Climate change has accelerated in the past decade, the U.N. weather agency said Friday, releasing data showing that 2001 to 2010 was the warmest decade on record.
The 10-year period was also marked by extreme levels of rain or snowfall, leading to significant flooding on all continents, while droughts affected parts of East Africa and North America.
“The decade 2001-2010 was the warmest since records began in 1850, with global land and sea surface temperatures estimated at 0.46 degrees Celsius above the long term average of 14.0 degrees Celsius (57.2 degrees Fahrenheit),” said the World Meteorological Organization.
Nine of the 10 years also counted among the 10 warmest on record, it added, noting that “climate change accelerated” during the first decade of the 21st century.
The trend continued in 2011, which was the warmest year on record despite La Nina—a weather pattern which has a cooling effect.
The average temperature in 2011 was 0.40 degrees Celsius above the long term average, said the WMO.
“This 2011 annual assessment confirms the findings of the previous WMO annual statements that climate change is happening now and is not some distant future threat,” said WMO Secretary-General Michel Jarraud.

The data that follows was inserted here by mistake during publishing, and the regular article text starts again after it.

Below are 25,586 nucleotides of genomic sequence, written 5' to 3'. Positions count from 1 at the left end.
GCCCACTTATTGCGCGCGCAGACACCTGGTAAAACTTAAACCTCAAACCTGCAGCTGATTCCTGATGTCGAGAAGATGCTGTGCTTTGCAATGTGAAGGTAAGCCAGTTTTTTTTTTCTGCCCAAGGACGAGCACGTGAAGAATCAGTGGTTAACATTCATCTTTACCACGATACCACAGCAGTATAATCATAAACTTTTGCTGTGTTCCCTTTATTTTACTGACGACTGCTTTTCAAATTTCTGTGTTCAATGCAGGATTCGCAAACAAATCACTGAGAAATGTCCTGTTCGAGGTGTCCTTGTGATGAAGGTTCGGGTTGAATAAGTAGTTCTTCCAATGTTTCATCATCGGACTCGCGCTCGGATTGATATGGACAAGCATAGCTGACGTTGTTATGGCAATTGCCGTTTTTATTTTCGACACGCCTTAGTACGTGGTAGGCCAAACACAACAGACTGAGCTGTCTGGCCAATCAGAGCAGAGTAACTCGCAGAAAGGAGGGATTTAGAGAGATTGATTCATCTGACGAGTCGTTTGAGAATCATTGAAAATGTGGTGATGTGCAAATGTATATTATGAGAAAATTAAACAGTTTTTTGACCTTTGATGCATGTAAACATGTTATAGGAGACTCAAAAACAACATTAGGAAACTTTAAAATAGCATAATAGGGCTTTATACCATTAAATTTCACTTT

“The world is warming because of human activities and this is resulting in far-reaching and potentially irreversible impacts on our Earth, atmosphere and oceans,” he added.
The U.N. weather agency noted that during the decade, “numerous weather and climate extremes affected almost every part of the globe with flooding, droughts, cyclones, heat waves and cold waves.”
Historical floods hit Eastern Europe in 2001 and 2005, Africa in 2008, Asia and Australia in 2010.Global precipitation—including rain or snow—reached the second highest average since 1901. The highest average was recorded for the decade 1951-1960.
Meanwhile for the North Atlantic basin, the 10 years marked the highest level of tropical cyclone activity, including Hurricane Katrina which struck the United States in 2005 and Cyclone Nargis which hit Myanmar in 2008.